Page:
At midnight on August 1st, 1981, the (then) U.S. based cable television network MTV launched operations, heralding one giant leap for the medium of music video. Over the course of the previous decade (actually as far back as the mid 60s, when The Beatles produced custom made videos when their touring schedule precluded them making promotional appearances in person), the concept of the promotional music video had come along in leaps and bounds, aided in no small part by shows like Australia’s very own ‘Countdown’. But until the arrival of MTV, there was no dedicated avenue via which music artists could reach a mass television audience - 24/7. Previously, that territory had belonged exclusively to radio, and the airwaves (or self proclaimed rulers of) often meant the making, or breaking, of up and coming artists. The explosion of the promotional video concept during the 1980s, signalled a decline in the, previously almost singular, power of radio over the fortunes of aspiring pop-rock stars. If radio refused to play your song, there was now another viable mass media avenue via which you could reach millions on a single broadcast wave, not to mention the means for you to add a key visual dimension to your music - it was advertising for your music on an unprecedented scale. It was entirely appropriate therefore, that the very first music video aired on MTV, was ‘Video Killed The Radio Star’ by The Buggles. Whilst the music video medium (which now comprises hundreds of dedicated cable and satellite channels) may not have killed off radio per se, it has relegated the notion of a radio star, to somewhat of an anachronism, and pictures may well have broken radio’s heart, irreparably. With the advent of the internet, and associated broadcast mediums, artists now have a broader, and more direct, range of access options than ever, by which to connect with a wider audience - think Arctic Monkeys and Panic! At The Disco as two recent examples of artists to gain their big break via the worldwide web - prompting the question, will anyone come up with a song titled ‘The Internet Killed The Video Star?’. The Buggles’ original 1979 mega-hit ‘Video Killed The Radio Star’ was an astutely timed portent of things to come, but though its musical prophecy may have come to fruition, well in part at least, thankfully radio still has its role to play, and will likely always comprise at least part of the formula for a music artists road to commercial success.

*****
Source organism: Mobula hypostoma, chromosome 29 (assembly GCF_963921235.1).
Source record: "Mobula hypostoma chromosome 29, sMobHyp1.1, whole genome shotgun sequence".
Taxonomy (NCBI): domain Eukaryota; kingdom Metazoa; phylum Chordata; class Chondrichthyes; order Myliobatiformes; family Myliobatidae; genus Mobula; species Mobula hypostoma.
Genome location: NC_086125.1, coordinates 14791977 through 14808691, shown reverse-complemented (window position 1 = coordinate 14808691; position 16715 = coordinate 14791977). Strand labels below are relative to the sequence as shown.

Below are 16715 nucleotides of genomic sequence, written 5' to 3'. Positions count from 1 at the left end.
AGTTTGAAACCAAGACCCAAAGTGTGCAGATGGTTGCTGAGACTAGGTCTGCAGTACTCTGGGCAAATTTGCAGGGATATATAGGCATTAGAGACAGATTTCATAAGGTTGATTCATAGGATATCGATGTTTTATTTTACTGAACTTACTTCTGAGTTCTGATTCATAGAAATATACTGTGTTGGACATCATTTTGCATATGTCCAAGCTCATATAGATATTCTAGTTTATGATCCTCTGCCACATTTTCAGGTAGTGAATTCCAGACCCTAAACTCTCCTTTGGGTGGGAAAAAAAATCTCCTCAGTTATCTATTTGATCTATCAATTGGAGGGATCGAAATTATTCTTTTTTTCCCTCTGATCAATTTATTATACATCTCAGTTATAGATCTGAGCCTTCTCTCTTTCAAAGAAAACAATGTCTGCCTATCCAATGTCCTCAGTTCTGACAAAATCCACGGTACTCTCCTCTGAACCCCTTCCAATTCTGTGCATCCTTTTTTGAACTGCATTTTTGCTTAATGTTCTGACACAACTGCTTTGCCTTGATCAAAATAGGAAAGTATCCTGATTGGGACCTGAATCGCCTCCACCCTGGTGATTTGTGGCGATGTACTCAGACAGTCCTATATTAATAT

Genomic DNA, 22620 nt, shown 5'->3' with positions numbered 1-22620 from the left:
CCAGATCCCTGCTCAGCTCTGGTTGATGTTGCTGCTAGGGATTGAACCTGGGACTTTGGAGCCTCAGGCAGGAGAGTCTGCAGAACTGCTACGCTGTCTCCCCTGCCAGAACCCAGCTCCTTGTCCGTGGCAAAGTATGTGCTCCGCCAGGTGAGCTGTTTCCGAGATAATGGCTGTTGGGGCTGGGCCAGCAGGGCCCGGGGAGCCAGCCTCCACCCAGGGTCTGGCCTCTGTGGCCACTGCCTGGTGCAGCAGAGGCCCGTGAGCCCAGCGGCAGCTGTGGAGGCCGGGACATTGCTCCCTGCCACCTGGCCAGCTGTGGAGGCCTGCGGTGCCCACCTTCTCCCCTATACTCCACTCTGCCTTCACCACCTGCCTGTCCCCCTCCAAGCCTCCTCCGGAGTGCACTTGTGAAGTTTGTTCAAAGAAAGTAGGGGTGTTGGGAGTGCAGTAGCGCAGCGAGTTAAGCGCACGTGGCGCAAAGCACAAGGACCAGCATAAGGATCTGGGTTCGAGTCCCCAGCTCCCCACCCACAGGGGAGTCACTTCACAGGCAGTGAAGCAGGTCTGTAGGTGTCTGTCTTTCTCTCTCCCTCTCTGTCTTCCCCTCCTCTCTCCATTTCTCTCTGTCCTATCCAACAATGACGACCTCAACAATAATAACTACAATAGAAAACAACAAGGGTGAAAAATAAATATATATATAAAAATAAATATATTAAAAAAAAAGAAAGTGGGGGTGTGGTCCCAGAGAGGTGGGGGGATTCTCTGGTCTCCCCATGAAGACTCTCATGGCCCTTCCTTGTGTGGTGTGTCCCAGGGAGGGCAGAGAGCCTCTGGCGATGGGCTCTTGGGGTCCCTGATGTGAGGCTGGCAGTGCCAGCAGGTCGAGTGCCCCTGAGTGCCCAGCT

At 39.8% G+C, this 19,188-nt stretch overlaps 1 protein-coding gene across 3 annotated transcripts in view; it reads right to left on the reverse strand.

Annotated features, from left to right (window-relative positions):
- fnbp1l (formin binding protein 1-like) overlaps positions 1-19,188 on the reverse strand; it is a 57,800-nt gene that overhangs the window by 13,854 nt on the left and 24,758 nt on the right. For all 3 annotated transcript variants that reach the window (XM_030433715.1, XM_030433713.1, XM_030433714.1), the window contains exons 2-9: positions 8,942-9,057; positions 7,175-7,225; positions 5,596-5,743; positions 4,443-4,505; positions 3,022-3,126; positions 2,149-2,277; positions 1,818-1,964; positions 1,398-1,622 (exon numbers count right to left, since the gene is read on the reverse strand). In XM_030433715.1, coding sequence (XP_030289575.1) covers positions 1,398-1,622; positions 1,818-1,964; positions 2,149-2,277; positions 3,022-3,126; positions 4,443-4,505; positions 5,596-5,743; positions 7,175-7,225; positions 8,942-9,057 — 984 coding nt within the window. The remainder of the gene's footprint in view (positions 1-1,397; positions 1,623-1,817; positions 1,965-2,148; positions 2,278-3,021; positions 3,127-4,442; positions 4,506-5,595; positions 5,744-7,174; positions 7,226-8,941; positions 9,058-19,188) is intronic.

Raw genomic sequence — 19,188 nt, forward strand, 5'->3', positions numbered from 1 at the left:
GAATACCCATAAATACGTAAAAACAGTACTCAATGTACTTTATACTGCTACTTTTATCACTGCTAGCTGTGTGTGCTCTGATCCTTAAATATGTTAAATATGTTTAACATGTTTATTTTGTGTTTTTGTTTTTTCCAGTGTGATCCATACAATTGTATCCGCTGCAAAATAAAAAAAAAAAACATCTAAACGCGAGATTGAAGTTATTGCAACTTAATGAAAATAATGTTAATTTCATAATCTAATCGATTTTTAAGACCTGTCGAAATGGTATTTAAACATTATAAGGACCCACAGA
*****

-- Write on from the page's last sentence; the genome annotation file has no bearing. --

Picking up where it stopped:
Whilst The Buggles may have only scored one major hit, that major hit, ‘Video Killed The Radio Star’, remains to this day a key symbolic marker on popular music’s evolutionary road, and the group itself featured two prodigious musical talents in Geoff Downes and Trevor Horn. The pair had originally met during the mid 70s, whilst working as backing musicians for U.K. singing sensation Tina Charles (see future post). The multi-instrumentalist Horn, and keyboardist extraordinaire Downes, had also worked extensively as session musicians during that period, and following their tenure with Tina Charles, both embarked on their respective career paths. Downes spent a period of time penning advertising jingles, whilst Horn took up residency as the bass player at the Hammersmith Palais, whilst honing his production skills on other artist’s work on the side. Trevor Horn then signed a recording deal with Sonet Records, and released a couple of singles under the moniker of ‘The Big A’, but neither cracked the charts. By 1978, Downes and Horn had started writing songs together, in partnership with Tina Charles’ old guitarist Bruce Woolley, with whom they’d toured previously. The trio penned a stack of material (including the track ‘Baby Blue’ by Dusty Springfield), and soon began to entertain the notion of forming their own studio based band called The Buggles. There was one track in particular that gave the trio cause for feeling optimistic - ‘Video Killed The Radio Star’.